Tag Archives: Impact investing

DEVELOPMENT OF AN IMPACT INVESTING INDUSTRY

These are issues that I believe impact investment professionals will grapple with for the foreseeable future:

Impact Measurement. There is still no clear consensus on how to measure the social impact of impact investments. A number of methodologies have been developed, each seeking to create a standard that can be used across a wide range of investments.

  • IRIS is a catalog of impact metrics managed by the Global Impact Investor Network. IRIS is intended to provide a common language for measuring social, environmental and finance performance.
  • GIIRS ratings, developed by B Analytics uses the B Impact Assessment to rate the impact of a given investment or portfolio. The GIIRS rating includes an Overall Impact Business Model Rating, Overall Operations Rating and a Fund Manager Assessment.
  • The UN Global Compact measures companies’ performance in meeting universally recognized standards of human rights, labor, the environment, and anti-corruption. The Global Compact also encourages alignment with the UN Sustainable Development Goals.

In addition, several organizations have their own impact measurement methods tailored to suit their specific circumstances. Impact investors and social enterprises will need people who can sort through these methodologies, and understand how to apply them to their organizations.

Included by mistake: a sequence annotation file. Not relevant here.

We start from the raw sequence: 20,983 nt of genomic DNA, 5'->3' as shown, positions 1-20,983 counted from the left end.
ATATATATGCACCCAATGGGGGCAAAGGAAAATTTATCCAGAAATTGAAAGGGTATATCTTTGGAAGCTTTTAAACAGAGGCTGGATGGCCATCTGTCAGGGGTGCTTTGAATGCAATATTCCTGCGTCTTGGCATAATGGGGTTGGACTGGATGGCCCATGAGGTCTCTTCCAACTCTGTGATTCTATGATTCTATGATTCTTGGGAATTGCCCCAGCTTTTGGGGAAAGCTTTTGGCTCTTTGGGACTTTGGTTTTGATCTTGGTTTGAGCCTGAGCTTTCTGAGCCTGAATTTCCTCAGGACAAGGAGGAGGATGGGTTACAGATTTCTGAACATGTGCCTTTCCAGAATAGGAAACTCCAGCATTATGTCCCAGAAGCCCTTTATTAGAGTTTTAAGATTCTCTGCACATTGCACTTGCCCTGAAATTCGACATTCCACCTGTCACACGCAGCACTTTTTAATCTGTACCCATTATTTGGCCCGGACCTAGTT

Mainstreaming” of Impact Investments. When will impact investing become the norm? Will companies ever report social results alongside financial results as a matter of course?

Based on my experience at the IBL workshop, much of impact investing mirrors the startup world, involving relatively young and small companies whose value proposition includes some form of groundbreaking innovation. One sign of mainstreaming will be when we see larger, institution-sized impact investments. In addition, one wonders if we will see established, Fortune 500 companies reporting social impact results. These are companies that have tremendous influence on the global economy, the global workforce, and on communities and municipalities. They usually discuss their interactions with stakeholders in their annual reports, but that is not the same as an objective measurement of impact. How will impact influence executive compensation? Firm value? Corporate governance? Professional recruitment? These questions are being asked and discussed but the answers are still some distance away.

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IMPACT INVESTING IN EMERGING MARKETS

Recently, I along with a group of mid career professionals participated in a 3 day workshop entitled “Break into Impact Investing.”

The workshop consisted of seminars from leading practitioners in the field. They represented organizations such as Village Capital, Accion Venture Lab, Infodev (World Bank), and the Calvert Foundation.

Impact investing is a broad category that addresses many topics of concern around the globe. This workshop devoted much attention go early stage ventures in the developing world.

  • The Village Capital seminar for example focused on a case study featuring an a successful entrepreneur turned investor who need to allocate investment dollars between two mission driven startups, and Village capital’s own investment fund and a donation to Village Capital’s non-profit entity.
  • Infodev provides funding and support to entrepreneurs in the developing world. The seminar featured a startup in Kenya and dealt with several issues faced by impact investment funds such as how to define success, fund structure, and governance.